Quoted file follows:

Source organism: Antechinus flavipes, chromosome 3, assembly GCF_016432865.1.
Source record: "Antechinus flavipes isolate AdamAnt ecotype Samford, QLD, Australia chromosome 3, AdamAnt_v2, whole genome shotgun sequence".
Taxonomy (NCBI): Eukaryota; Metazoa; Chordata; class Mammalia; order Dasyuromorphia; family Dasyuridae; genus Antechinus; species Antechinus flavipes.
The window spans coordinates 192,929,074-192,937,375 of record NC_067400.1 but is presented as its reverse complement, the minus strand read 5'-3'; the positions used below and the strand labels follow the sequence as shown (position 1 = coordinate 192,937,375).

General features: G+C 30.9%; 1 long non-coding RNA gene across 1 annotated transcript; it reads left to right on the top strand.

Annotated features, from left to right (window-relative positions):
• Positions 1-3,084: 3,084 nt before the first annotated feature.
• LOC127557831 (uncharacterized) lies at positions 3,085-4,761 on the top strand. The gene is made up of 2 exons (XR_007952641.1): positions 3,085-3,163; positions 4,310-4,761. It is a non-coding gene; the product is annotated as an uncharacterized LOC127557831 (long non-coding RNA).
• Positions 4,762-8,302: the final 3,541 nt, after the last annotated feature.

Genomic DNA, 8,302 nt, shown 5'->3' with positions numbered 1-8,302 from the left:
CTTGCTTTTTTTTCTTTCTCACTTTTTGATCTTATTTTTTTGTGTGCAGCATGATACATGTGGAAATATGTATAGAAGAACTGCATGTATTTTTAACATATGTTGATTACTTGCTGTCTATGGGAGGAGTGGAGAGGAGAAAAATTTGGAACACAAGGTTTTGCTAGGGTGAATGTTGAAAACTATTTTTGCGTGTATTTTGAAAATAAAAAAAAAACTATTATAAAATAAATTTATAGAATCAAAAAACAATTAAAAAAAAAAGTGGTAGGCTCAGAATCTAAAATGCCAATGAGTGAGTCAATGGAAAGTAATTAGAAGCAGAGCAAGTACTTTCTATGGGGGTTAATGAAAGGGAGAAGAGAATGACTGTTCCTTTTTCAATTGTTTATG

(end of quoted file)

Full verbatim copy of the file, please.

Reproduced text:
Source organism: Antechinus flavipes, chromosome 3, assembly GCF_016432865.1.
Source record: "Antechinus flavipes isolate AdamAnt ecotype Samford, QLD, Australia chromosome 3, AdamAnt_v2, whole genome shotgun sequence".
Taxonomy (NCBI): Eukaryota; Metazoa; Chordata; class Mammalia; order Dasyuromorphia; family Dasyuridae; genus Antechinus; species Antechinus flavipes.
The window spans coordinates 192,929,074-192,937,375 of record NC_067400.1 but is presented as its reverse complement, the minus strand read 5'-3'; the positions used below and the strand labels follow the sequence as shown (position 1 = coordinate 192,937,375).

General features: G+C 30.9%; 1 long non-coding RNA gene across 1 annotated transcript; it reads left to right on the top strand.

Annotated features, from left to right (window-relative positions):
• Positions 1-3,084: 3,084 nt before the first annotated feature.
• LOC127557831 (uncharacterized) lies at positions 3,085-4,761 on the top strand. The gene is made up of 2 exons (XR_007952641.1): positions 3,085-3,163; positions 4,310-4,761. It is a non-coding gene; the product is annotated as an uncharacterized LOC127557831 (long non-coding RNA).
• Positions 4,762-8,302: the final 3,541 nt, after the last annotated feature.

Genomic DNA, 8,302 nt, shown 5'->3' with positions numbered 1-8,302 from the left:
CTTGCTTTTTTTTCTTTCTCACTTTTTGATCTTATTTTTTTGTGTGCAGCATGATACATGTGGAAATATGTATAGAAGAACTGCATGTATTTTTAACATATGTTGATTACTTGCTGTCTATGGGAGGAGTGGAGAGGAGAAAAATTTGGAACACAAGGTTTTGCTAGGGTGAATGTTGAAAACTATTTTTGCGTGTATTTTGAAAATAAAAAAAAAACTATTATAAAATAAATTTATAGAATCAAAAAACAATTAAAAAAAAAAGTGGTAGGCTCAGAATCTAAAATGCCAATGAGTGAGTCAATGGAAAGTAATTAGAAGCAGAGCAAGTACTTTCTATGGGGGTTAATGAAAGGGAGAAGAGAATGACTGTTCCTTTTTCAATTGTTTATG